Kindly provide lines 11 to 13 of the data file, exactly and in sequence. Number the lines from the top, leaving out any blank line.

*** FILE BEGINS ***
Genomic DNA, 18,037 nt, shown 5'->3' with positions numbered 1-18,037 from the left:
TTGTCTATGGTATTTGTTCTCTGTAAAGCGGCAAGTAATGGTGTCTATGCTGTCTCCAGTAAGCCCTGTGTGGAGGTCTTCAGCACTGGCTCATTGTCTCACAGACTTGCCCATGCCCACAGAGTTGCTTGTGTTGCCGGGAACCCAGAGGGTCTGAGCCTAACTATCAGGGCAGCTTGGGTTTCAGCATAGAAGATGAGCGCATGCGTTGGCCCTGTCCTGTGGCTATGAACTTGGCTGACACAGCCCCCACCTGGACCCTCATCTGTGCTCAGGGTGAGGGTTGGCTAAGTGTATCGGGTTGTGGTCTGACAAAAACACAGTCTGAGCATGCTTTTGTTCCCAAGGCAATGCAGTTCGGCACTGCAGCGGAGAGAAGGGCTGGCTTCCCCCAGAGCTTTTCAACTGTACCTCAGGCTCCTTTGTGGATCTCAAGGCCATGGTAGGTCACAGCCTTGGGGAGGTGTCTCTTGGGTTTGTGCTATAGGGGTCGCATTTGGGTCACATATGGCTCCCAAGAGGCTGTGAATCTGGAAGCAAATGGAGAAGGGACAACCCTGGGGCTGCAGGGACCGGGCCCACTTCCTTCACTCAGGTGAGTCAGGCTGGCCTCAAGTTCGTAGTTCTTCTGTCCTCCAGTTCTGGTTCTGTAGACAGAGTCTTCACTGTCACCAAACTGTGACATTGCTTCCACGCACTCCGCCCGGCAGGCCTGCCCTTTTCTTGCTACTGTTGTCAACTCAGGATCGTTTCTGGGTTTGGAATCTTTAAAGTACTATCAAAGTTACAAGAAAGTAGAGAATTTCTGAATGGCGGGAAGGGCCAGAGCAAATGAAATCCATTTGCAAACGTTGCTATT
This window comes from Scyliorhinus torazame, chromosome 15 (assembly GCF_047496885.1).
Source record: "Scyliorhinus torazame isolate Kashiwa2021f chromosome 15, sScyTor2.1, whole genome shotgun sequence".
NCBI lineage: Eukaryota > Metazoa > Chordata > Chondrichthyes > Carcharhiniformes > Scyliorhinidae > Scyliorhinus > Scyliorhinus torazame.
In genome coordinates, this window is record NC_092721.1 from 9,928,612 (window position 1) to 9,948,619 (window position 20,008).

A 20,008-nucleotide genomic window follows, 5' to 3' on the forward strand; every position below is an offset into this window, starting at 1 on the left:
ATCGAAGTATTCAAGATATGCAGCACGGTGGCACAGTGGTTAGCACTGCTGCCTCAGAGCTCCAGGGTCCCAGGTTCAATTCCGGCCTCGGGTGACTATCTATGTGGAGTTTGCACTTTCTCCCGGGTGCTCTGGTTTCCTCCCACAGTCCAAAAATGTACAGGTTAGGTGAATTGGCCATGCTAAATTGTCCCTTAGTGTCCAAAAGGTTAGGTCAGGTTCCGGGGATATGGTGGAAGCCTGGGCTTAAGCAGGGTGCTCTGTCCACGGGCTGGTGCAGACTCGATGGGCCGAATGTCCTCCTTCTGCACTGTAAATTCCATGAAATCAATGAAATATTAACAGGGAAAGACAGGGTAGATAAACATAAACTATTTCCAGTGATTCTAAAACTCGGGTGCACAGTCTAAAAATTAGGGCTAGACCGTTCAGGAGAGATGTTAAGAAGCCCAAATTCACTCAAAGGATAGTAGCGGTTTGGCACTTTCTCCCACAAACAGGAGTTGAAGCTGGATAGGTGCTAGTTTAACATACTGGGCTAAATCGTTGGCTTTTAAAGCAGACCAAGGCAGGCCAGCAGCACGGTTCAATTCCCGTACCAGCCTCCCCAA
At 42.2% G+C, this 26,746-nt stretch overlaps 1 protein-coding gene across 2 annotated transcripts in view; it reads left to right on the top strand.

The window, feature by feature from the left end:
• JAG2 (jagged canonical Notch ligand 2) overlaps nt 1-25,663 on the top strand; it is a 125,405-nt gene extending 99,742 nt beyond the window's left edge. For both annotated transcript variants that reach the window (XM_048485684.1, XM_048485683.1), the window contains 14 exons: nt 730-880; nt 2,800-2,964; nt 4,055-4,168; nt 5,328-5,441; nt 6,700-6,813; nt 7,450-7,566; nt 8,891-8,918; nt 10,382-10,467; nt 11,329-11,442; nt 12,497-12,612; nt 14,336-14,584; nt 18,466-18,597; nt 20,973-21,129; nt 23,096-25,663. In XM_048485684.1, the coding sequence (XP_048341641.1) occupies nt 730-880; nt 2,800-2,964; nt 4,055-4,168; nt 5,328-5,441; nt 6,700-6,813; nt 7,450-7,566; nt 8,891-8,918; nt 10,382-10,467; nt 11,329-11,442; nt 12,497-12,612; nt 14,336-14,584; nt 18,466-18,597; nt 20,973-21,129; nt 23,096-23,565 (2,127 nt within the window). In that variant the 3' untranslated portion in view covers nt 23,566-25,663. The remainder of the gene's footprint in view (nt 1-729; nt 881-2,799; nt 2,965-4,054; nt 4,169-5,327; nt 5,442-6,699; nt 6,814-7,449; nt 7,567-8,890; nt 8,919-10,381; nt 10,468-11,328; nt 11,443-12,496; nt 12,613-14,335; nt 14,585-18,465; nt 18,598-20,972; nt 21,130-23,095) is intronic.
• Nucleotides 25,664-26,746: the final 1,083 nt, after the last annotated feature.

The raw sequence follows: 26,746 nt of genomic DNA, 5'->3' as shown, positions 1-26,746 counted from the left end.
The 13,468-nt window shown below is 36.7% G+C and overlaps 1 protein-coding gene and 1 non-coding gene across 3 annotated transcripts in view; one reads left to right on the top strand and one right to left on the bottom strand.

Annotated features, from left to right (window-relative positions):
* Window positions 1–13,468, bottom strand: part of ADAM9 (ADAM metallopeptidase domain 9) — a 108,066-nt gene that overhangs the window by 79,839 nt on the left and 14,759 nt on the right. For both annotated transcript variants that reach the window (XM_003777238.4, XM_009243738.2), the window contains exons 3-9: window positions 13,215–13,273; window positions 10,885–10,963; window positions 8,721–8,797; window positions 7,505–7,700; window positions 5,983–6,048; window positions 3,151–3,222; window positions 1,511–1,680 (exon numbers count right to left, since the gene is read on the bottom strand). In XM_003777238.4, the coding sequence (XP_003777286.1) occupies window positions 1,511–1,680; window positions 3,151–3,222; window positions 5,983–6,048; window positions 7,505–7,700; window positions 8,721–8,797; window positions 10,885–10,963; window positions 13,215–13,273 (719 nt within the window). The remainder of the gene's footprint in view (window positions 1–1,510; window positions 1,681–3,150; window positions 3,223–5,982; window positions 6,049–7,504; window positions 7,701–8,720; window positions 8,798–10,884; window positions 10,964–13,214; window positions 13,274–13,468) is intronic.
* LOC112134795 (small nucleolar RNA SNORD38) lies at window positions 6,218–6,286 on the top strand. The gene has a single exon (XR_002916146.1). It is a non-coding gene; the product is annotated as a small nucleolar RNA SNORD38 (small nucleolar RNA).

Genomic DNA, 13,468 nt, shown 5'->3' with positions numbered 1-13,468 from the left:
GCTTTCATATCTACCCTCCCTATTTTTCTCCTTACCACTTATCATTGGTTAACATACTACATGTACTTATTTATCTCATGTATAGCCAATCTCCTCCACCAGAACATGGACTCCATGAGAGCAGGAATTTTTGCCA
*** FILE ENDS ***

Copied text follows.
• JAG2 (jagged canonical Notch ligand 2) overlaps nt 1-25,663 on the top strand; it is a 125,405-nt gene extending 99,742 nt beyond the window's left edge. For both annotated transcript variants that reach the window (XM_048485684.1, XM_048485683.1), the window contains 14 exons: nt 730-880; nt 2,800-2,964; nt 4,055-4,168; nt 5,328-5,441; nt 6,700-6,813; nt 7,450-7,566; nt 8,891-8,918; nt 10,382-10,467; nt 11,329-11,442; nt 12,497-12,612; nt 14,336-14,584; nt 18,466-18,597; nt 20,973-21,129; nt 23,096-25,663. In XM_048485684.1, the coding sequence (XP_048341641.1) occupies nt 730-880; nt 2,800-2,964; nt 4,055-4,168; nt 5,328-5,441; nt 6,700-6,813; nt 7,450-7,566; nt 8,891-8,918; nt 10,382-10,467; nt 11,329-11,442; nt 12,497-12,612; nt 14,336-14,584; nt 18,466-18,597; nt 20,973-21,129; nt 23,096-23,565 (2,127 nt within the window). In that variant the 3' untranslated portion in view covers nt 23,566-25,663. The remainder of the gene's footprint in view (nt 1-729; nt 881-2,799; nt 2,965-4,054; nt 4,169-5,327; nt 5,442-6,699; nt 6,814-7,449; nt 7,567-8,890; nt 8,919-10,381; nt 10,468-11,328; nt 11,443-12,496; nt 12,613-14,335; nt 14,585-18,465; nt 18,598-20,972; nt 21,130-23,095) is intronic.
• Nucleotides 25,664-26,746: the final 1,083 nt, after the last annotated feature.

The raw sequence follows: 26,746 nt of genomic DNA, 5'->3' as shown, positions 1-26,746 counted from the left end.